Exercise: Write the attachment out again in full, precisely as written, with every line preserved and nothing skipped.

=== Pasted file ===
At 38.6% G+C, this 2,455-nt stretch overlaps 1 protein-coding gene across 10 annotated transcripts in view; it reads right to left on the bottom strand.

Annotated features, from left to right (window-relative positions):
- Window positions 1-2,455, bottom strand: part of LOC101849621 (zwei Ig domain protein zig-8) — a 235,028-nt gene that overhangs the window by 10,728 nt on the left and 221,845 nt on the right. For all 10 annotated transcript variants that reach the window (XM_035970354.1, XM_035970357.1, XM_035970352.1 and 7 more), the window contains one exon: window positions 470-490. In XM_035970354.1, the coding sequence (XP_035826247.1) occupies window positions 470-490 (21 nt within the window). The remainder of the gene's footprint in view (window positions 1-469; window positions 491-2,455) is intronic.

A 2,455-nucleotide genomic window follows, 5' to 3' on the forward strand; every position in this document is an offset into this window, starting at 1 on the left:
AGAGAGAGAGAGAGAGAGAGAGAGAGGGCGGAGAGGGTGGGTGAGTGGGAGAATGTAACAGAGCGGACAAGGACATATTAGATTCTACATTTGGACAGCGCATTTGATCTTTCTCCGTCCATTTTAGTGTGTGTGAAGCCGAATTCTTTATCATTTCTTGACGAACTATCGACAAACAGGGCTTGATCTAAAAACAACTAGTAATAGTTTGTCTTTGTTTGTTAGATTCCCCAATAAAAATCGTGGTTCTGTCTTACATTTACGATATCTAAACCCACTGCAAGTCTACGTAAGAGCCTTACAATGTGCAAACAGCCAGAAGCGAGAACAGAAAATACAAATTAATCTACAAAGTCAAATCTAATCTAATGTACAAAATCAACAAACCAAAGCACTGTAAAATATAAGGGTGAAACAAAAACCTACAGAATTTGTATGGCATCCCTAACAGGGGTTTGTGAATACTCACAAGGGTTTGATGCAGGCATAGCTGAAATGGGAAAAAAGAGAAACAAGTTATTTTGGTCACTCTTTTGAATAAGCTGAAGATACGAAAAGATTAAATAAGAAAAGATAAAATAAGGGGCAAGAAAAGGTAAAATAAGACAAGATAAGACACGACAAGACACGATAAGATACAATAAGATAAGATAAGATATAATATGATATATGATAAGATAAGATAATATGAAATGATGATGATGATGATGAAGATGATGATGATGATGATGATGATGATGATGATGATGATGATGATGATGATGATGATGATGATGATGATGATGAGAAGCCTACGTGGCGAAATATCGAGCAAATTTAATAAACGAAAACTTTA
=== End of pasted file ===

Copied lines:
At 38.6% G+C, this 2,455-nt stretch overlaps 1 protein-coding gene across 10 annotated transcripts in view; it reads right to left on the bottom strand.

Annotated features, from left to right (window-relative positions):
- Window positions 1-2,455, bottom strand: part of LOC101849621 (zwei Ig domain protein zig-8) — a 235,028-nt gene that overhangs the window by 10,728 nt on the left and 221,845 nt on the right. For all 10 annotated transcript variants that reach the window (XM_035970354.1, XM_035970357.1, XM_035970352.1 and 7 more), the window contains one exon: window positions 470-490. In XM_035970354.1, the coding sequence (XP_035826247.1) occupies window positions 470-490 (21 nt within the window). The remainder of the gene's footprint in view (window positions 1-469; window positions 491-2,455) is intronic.

A 2,455-nucleotide genomic window follows, 5' to 3' on the forward strand; every position in this document is an offset into this window, starting at 1 on the left:
AGAGAGAGAGAGAGAGAGAGAGAGAGGGCGGAGAGGGTGGGTGAGTGGGAGAATGTAACAGAGCGGACAAGGACATATTAGATTCTACATTTGGACAGCGCATTTGATCTTTCTCCGTCCATTTTAGTGTGTGTGAAGCCGAATTCTTTATCATTTCTTGACGAACTATCGACAAACAGGGCTTGATCTAAAAACAACTAGTAATAGTTTGTCTTTGTTTGTTAGATTCCCCAATAAAAATCGTGGTTCTGTCTTACATTTACGATATCTAAACCCACTGCAAGTCTACGTAAGAGCCTTACAATGTGCAAACAGCCAGAAGCGAGAACAGAAAATACAAATTAATCTACAAAGTCAAATCTAATCTAATGTACAAAATCAACAAACCAAAGCACTGTAAAATATAAGGGTGAAACAAAAACCTACAGAATTTGTATGGCATCCCTAACAGGGGTTTGTGAATACTCACAAGGGTTTGATGCAGGCATAGCTGAAATGGGAAAAAAGAGAAACAAGTTATTTTGGTCACTCTTTTGAATAAGCTGAAGATACGAAAAGATTAAATAAGAAAAGATAAAATAAGGGGCAAGAAAAGGTAAAATAAGACAAGATAAGACACGACAAGACACGATAAGATACAATAAGATAAGATAAGATATAATATGATATATGATAAGATAAGATAATATGAAATGATGATGATGATGATGAAGATGATGATGATGATGATGATGATGATGATGATGATGATGATGATGATGATGATGATGATGATGATGATGATGAGAAGCCTACGTGGCGAAATATCGAGCAAATTTAATAAACGAAAACTTTA